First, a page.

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Dress Codes?

Dress Codes?

It’s summer! The weather outside is hot, the air conditioning is finicky, the attitude is more relaxed. On top of all this, clothing styles are more revealing (and more acceptable) than ever.  This is the time of year where we in HR get lots of questions about what is appropriate to wear
to work. No, there isn’t an institutional dress code. But managers and supervisors have the right, maybe even the obligation, to ensure employees dress appropriately. As you can guess, “appropriate” is up for interpretation.

Summer is a state of mind.No!

Employees in 2016 have more power to affect their own work experience. Microsoft is an industry leader in this regard.  From their website [1]:

Flexibility. Whether you are an early bird or a late riser, flexible work hours allow you to work when you are at your best. Our dress code is simple: you have your own style; we expect you to bring it.

At the American Society for Surgery of the Hand (ASSH), a small nonprofit based in Chicago, the dress code is two words: “No nudity.”

Many people argue that authenticity and individual expression are hallmarks of being productive and successful at work. Allowing employees to determine what to wear to work each day, without it being dictated from the top, increases employee engagement. [2]  Especially in a world that has 18-22 year old students as the customer, establishing approachability and rapport from a “what to wear” perspective can be seen a good thing.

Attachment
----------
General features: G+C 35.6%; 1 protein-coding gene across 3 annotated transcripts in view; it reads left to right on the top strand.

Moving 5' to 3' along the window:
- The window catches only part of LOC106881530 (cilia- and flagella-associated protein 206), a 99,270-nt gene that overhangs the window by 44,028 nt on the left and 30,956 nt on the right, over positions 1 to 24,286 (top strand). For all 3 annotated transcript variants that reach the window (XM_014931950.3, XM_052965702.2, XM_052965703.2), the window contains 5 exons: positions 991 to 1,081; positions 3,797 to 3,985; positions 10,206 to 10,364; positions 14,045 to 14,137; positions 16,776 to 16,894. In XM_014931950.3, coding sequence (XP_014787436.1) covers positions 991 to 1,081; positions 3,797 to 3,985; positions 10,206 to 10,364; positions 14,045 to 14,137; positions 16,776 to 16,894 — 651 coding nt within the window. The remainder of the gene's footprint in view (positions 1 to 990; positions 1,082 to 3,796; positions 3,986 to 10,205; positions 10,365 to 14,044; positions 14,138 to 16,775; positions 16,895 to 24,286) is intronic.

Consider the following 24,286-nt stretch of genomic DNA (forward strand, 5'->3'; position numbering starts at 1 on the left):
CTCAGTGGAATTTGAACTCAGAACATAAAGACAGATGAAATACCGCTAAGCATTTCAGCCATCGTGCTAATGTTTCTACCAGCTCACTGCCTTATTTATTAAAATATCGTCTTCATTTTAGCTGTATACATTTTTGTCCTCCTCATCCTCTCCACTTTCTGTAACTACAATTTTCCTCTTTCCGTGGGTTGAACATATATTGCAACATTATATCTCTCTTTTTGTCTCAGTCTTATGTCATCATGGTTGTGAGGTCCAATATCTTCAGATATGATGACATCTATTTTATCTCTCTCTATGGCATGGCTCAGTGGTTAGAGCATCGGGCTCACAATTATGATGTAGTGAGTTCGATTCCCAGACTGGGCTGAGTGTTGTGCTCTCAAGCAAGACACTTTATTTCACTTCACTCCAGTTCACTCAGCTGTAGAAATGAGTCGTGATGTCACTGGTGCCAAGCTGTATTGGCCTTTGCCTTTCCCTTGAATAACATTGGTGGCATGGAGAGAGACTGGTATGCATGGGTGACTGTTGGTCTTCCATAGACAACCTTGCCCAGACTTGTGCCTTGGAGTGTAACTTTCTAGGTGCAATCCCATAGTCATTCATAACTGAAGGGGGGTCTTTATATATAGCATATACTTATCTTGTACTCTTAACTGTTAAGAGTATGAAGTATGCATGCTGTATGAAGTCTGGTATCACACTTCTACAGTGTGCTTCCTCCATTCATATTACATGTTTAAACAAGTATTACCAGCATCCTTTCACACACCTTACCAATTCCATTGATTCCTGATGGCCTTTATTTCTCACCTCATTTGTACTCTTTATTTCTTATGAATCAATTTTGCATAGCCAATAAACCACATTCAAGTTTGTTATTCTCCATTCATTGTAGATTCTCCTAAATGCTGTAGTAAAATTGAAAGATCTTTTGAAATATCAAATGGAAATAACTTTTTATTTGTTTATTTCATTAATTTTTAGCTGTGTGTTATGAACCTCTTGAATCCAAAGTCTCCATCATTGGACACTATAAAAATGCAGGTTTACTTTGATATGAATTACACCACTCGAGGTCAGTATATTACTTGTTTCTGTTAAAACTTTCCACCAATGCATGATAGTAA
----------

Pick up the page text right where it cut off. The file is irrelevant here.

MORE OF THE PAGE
Yes!

Think Mad Men! There was a time when business suits, button-down shirts, polished shiny shoes ruled the day and the workplace for both men and women. There are still reasons that professional dress is important:

  • It establishes the brand for the organization.  It creates an image of professionalism.
  • Some believe it has an influence on job performance. Researchers from California State University and Columbia [3] found that “formal business attire enhances how employees are “seen by others and the way workers view themselves…”
  • Formal dress codes can create stronger work culture. Everyone in the work group operates on the same level.
  • Some employees really like dress codes and the stability that knowing the rules provides.
- Staci  Sleigh-Layman

1 https://careers.microsoft.com/benefits
2 HR Magazine, SHRM, June 2016, page 28.
3 HR Magazine, SHRM, June 2016, page 29.

 
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